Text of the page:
NAIROBI, Kenya Apr 19 – Employment and Labour Relations Court Judge Nduma Nderi says his vast legal experience in the field of conflict management makes him the best-suited candidate to become Kenya’s third Chief Justice under the 2010 Constitution.
Justice Nderi told a panel of the Judicial Service Commission (JSC) which is conducting interviews for the position that his ability to find remedies for conflict and unite warring parties in a dispute is what Kenya needs at the moment duet the existing strained relations between the Judiciary and the Executive.
“I must say that I have very good skills in conflict management in consensus building which I believe is very crucial in the office that I am seeking today,” he told the nine-member commission on Monday chaired by Professor Olive Mugenda.
The 59-year-old Judge, who is currently based in the Nairobi Labour Court division, has an aggregate of 31 years experience in the legal profession a majority of which he acquired outside the country.
The soft-spoken Judge revealed that over the years in his practice mostly when he served in Swaziland as the crown’s counsel and the President Judge of the Industrial Court, he established himself as a “servant leader” who took pride in “delegating and direct leadership”.
“I believe in participatory initiatives and delegating to team because I strongly believe in the teams that I work with. I am very easy to work with and amiable. I have found myself everywhere I have been easy and comfortable with people I never have any difficulties in my court proceedings in all those years I have been a Judge,” he said.
The Masters of Laws holder from University of Stellenbosch has also served in Arusha, Tanzania where he worked as the principal legal counsel for the East African Community, between 2008 and July 2012.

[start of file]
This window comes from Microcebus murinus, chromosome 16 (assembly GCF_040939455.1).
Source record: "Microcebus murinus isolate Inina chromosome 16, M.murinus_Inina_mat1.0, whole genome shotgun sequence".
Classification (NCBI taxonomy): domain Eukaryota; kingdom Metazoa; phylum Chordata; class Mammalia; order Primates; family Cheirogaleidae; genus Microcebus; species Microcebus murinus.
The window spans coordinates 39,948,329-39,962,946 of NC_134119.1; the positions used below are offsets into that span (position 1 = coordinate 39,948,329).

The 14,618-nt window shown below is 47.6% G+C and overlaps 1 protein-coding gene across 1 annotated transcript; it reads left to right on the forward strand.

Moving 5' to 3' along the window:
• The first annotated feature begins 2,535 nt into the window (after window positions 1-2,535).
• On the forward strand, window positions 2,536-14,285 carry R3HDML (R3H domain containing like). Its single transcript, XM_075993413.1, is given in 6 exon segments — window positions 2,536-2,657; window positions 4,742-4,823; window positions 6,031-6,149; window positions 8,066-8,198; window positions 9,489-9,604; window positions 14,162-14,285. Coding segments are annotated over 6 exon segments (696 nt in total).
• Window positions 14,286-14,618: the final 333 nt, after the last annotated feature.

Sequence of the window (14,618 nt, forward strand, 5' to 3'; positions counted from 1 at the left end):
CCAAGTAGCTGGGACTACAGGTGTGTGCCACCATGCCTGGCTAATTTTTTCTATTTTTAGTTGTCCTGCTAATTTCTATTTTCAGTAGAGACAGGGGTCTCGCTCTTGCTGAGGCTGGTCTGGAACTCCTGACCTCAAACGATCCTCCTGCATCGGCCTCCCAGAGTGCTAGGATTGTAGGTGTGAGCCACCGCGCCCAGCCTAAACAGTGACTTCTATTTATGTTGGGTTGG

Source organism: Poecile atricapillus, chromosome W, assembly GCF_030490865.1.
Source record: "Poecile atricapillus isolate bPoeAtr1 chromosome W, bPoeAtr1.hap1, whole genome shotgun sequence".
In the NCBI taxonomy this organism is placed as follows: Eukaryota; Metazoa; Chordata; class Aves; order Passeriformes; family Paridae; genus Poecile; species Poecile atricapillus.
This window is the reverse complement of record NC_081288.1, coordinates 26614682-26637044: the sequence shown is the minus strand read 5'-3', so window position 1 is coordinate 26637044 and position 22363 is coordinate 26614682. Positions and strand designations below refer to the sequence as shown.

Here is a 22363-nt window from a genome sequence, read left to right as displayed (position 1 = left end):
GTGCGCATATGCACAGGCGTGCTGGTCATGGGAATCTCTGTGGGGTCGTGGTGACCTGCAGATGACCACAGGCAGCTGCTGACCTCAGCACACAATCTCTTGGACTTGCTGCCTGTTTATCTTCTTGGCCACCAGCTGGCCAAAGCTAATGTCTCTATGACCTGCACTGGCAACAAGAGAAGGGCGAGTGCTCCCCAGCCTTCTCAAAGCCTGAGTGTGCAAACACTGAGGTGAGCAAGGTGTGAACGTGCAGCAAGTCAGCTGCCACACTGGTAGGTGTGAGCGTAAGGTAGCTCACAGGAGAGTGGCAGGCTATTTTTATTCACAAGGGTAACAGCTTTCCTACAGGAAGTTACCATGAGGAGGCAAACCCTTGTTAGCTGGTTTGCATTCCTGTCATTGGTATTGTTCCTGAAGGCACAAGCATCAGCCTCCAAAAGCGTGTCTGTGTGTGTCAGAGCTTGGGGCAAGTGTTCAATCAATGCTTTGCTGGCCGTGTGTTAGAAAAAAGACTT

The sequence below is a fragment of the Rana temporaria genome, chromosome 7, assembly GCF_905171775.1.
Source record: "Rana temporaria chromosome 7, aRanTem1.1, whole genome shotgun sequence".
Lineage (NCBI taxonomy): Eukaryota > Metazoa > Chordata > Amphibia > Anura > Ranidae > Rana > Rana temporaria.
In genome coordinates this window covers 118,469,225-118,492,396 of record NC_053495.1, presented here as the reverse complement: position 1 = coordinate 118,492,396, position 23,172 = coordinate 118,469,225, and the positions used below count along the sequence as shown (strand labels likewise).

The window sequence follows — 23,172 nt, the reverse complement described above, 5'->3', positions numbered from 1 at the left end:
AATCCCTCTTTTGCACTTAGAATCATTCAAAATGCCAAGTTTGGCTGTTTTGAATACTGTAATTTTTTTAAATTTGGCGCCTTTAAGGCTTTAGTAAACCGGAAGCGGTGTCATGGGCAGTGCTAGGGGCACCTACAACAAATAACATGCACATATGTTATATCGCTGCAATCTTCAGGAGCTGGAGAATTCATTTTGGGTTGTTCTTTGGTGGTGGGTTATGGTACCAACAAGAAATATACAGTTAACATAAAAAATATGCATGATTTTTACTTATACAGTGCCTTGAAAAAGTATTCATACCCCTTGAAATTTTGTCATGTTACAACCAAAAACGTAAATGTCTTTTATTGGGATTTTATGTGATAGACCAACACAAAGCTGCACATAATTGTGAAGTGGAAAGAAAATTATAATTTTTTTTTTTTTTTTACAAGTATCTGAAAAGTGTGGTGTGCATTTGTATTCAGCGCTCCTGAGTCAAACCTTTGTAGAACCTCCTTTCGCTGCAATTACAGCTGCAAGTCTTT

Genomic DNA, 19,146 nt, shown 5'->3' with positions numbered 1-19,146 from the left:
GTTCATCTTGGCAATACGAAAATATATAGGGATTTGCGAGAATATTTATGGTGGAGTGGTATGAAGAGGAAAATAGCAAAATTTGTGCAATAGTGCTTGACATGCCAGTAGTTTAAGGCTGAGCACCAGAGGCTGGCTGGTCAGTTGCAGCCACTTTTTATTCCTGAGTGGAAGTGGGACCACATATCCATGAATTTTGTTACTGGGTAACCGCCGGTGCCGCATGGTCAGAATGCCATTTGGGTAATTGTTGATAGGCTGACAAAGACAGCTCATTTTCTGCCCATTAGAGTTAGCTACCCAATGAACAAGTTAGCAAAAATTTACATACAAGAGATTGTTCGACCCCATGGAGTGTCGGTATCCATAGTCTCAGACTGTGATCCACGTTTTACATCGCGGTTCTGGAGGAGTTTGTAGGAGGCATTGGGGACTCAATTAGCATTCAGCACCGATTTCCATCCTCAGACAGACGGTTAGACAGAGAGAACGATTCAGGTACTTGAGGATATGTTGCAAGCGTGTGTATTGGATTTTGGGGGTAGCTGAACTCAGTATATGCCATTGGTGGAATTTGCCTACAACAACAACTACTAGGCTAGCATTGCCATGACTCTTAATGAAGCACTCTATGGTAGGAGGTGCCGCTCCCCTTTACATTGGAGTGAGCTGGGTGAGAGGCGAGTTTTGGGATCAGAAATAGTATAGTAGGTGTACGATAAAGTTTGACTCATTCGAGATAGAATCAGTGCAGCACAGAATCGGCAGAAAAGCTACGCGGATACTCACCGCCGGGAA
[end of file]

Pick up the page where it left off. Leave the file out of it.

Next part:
Justice Nderi who was taken to task in the manner in which he will handle presidential petitions said he will “not make haste to give a ruling on such a weighty matter” once confirmed and appointed Kenya’s new Chief Justice.
He noted that the previous rulings which were issued by Chief Justices Willy Mutunga and David Maraga in 2013 and in 2017 respectively had disparities citing the manner in which the transmission of votes issue was interpreted by the two Judges.
He particularly opined that such petitions ought to be exclusively determined by the standard of proof of accuracy and transparency before a determination is given.
“The standard of proof in civil and electoral matters should not differ in my view. We are very well guided on how to deal with these issues and it is well captured in the Constitution,” he said.
Deputy Chief Justice Philomena Mwilu and Justice Mohammed Warsame quizzed Justice Nderi to give his position on the matter which he was largely elusive.
Justice Nderi also passionately advocated for a transparent vetting process of complaints against judges and magistrates before they are presented before the JSC.
He argued that currently there is no legal framework within the Judiciary system that stipulates clearly how disputes resolution should be handled and as a result he observed that a lot of time is wasted in cases against judges especially when they are finally thrown out.
“We do not have a framework of sorting out dissatisfaction within the Judiciary. There is no procedure of disciplining the staff. If appointed I would want to address that as a matter of urgency,” he said.
Justice Nderi at the same defended his judgement where he awarded teachers a 50-60 percent pay rise in 2015 and stated that teachers had compelling evidence to support the pay hike.
“I believe still do date that if it were not for that decision whether it was nullified after that the situation of teachers in the country would not have changed,” he said.
Nderi is the sixth candidate to be interviewed for the position that saw 10 candidates shortlisted for the influential job.
Seasoned lawyer and Senior Counsel Fred Ngatia was set to face the interviewing panel Tuesday.